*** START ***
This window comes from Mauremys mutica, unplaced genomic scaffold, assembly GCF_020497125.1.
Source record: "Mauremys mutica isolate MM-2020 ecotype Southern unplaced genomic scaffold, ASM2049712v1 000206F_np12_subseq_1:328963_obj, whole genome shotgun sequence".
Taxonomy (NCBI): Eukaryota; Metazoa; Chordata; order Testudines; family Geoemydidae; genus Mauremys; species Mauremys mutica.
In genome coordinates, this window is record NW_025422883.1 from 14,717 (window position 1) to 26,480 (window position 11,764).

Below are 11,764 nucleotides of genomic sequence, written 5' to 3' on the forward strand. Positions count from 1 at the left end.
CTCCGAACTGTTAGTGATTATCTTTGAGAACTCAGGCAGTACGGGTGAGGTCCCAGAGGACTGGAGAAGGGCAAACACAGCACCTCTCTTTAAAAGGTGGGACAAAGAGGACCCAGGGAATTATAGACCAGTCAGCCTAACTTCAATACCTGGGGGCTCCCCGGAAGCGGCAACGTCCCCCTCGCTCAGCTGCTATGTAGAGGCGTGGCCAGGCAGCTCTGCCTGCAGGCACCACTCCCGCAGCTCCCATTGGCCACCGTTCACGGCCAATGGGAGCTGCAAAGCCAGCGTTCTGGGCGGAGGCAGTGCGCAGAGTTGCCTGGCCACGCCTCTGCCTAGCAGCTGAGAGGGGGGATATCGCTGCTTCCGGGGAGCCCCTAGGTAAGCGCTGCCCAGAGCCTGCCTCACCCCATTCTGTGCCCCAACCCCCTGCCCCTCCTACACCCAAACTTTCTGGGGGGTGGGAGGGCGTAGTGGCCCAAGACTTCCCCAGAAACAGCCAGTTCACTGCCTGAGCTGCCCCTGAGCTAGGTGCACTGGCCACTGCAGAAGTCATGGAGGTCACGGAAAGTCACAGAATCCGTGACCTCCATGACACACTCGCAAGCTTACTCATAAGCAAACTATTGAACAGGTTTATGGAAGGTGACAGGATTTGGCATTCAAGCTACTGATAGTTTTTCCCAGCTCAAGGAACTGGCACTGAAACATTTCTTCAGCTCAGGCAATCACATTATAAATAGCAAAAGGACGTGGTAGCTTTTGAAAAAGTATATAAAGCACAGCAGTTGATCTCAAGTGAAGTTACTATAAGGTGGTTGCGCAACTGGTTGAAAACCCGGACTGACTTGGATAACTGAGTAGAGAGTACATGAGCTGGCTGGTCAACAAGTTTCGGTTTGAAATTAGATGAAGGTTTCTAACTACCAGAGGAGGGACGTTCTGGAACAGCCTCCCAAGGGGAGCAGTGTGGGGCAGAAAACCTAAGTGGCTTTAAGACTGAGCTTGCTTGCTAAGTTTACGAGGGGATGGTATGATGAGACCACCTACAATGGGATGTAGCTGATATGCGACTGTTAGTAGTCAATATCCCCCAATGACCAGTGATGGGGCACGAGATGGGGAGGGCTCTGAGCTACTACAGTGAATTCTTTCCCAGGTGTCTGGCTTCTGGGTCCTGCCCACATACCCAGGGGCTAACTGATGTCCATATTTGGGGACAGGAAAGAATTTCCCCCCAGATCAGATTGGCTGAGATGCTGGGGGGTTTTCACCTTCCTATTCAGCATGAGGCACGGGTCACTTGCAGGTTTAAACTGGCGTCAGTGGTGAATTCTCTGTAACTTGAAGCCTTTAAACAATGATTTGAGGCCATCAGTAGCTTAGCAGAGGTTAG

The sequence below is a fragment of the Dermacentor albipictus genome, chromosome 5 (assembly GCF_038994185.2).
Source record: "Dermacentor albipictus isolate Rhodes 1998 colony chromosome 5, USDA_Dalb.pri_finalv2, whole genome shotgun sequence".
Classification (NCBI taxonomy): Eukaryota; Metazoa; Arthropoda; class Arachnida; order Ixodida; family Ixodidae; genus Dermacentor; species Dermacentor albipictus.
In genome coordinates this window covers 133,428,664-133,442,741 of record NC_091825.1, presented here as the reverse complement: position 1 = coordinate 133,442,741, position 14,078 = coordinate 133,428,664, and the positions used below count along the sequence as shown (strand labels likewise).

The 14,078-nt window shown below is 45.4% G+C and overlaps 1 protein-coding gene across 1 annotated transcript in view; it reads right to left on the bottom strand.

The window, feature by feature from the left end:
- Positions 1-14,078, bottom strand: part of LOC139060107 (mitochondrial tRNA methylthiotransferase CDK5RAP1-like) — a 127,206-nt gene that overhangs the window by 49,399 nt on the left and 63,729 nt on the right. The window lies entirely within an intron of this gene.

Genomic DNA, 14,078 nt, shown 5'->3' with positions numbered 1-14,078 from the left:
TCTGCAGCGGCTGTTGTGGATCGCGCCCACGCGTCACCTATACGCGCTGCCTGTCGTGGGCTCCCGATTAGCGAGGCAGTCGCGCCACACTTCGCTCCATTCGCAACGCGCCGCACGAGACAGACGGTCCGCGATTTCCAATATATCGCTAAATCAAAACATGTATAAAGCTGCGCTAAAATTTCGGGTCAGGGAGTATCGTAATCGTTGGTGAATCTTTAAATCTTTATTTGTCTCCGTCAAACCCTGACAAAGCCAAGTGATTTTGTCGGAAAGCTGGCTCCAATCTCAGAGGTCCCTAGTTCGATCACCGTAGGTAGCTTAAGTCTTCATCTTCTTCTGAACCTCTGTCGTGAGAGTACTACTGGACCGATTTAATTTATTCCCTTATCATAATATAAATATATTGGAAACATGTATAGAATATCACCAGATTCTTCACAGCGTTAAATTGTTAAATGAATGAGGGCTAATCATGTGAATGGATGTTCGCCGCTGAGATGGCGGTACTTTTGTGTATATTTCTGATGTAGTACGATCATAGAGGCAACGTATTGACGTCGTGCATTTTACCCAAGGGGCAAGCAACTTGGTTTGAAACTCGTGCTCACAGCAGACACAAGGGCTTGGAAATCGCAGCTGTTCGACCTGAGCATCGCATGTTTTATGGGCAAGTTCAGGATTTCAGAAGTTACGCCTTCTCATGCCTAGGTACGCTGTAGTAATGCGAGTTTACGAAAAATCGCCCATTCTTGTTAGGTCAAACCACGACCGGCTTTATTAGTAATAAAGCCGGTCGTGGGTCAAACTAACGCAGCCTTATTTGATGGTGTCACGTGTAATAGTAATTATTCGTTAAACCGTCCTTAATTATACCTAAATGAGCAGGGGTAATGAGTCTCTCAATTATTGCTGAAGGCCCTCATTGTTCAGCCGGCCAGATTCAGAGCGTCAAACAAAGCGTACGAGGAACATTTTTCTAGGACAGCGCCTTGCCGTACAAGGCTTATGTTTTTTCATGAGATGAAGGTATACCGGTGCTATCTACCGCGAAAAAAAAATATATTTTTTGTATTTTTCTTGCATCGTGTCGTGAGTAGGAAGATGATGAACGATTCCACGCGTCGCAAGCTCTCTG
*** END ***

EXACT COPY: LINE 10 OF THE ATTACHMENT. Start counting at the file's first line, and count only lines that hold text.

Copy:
In genome coordinates this window covers 133,428,664-133,442,741 of record NC_091825.1, presented here as the reverse complement: position 1 = coordinate 133,442,741, position 14,078 = coordinate 133,428,664, and the positions used below count along the sequence as shown (strand labels likewise).